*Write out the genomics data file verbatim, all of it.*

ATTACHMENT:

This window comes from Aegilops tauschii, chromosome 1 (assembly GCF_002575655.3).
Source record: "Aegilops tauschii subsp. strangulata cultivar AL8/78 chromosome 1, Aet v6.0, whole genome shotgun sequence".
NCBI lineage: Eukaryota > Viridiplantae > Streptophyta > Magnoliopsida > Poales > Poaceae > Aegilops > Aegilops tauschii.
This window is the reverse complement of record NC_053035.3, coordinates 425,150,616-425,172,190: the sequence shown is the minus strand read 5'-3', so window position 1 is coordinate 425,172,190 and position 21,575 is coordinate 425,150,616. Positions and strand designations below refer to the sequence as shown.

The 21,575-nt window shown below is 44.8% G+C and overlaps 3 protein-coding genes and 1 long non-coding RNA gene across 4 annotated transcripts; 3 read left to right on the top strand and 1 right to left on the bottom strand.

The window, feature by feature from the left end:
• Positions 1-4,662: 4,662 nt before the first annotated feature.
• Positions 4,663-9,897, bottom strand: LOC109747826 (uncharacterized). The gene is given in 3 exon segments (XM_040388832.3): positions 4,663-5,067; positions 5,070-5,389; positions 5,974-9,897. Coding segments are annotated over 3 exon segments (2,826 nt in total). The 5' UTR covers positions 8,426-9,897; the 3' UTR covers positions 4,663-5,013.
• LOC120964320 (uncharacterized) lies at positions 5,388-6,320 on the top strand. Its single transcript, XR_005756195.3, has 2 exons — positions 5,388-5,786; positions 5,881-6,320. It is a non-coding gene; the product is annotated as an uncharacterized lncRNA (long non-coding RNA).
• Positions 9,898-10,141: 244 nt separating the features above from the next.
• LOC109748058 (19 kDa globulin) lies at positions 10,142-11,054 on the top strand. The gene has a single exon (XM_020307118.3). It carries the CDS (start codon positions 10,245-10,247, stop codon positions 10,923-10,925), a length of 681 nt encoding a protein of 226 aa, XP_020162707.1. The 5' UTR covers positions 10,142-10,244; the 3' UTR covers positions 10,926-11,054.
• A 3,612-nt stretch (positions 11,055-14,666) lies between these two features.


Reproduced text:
This window comes from Aegilops tauschii, chromosome 1 (assembly GCF_002575655.3).
Source record: "Aegilops tauschii subsp. strangulata cultivar AL8/78 chromosome 1, Aet v6.0, whole genome shotgun sequence".
NCBI lineage: Eukaryota > Viridiplantae > Streptophyta > Magnoliopsida > Poales > Poaceae > Aegilops > Aegilops tauschii.
This window is the reverse complement of record NC_053035.3, coordinates 425,150,616-425,172,190: the sequence shown is the minus strand read 5'-3', so window position 1 is coordinate 425,172,190 and position 21,575 is coordinate 425,150,616. Positions and strand designations below refer to the sequence as shown.

The 21,575-nt window shown below is 44.8% G+C and overlaps 3 protein-coding genes and 1 long non-coding RNA gene across 4 annotated transcripts; 3 read left to right on the top strand and 1 right to left on the bottom strand.

The window, feature by feature from the left end:
• Positions 1-4,662: 4,662 nt before the first annotated feature.
• Positions 4,663-9,897, bottom strand: LOC109747826 (uncharacterized). The gene is given in 3 exon segments (XM_040388832.3): positions 4,663-5,067; positions 5,070-5,389; positions 5,974-9,897. Coding segments are annotated over 3 exon segments (2,826 nt in total). The 5' UTR covers positions 8,426-9,897; the 3' UTR covers positions 4,663-5,013.
• LOC120964320 (uncharacterized) lies at positions 5,388-6,320 on the top strand. Its single transcript, XR_005756195.3, has 2 exons — positions 5,388-5,786; positions 5,881-6,320. It is a non-coding gene; the product is annotated as an uncharacterized lncRNA (long non-coding RNA).
• Positions 9,898-10,141: 244 nt separating the features above from the next.
• LOC109748058 (19 kDa globulin) lies at positions 10,142-11,054 on the top strand. The gene has a single exon (XM_020307118.3). It carries the CDS (start codon positions 10,245-10,247, stop codon positions 10,923-10,925), a length of 681 nt encoding a protein of 226 aa, XP_020162707.1. The 5' UTR covers positions 10,142-10,244; the 3' UTR covers positions 10,926-11,054.
• A 3,612-nt stretch (positions 11,055-14,666) lies between these two features.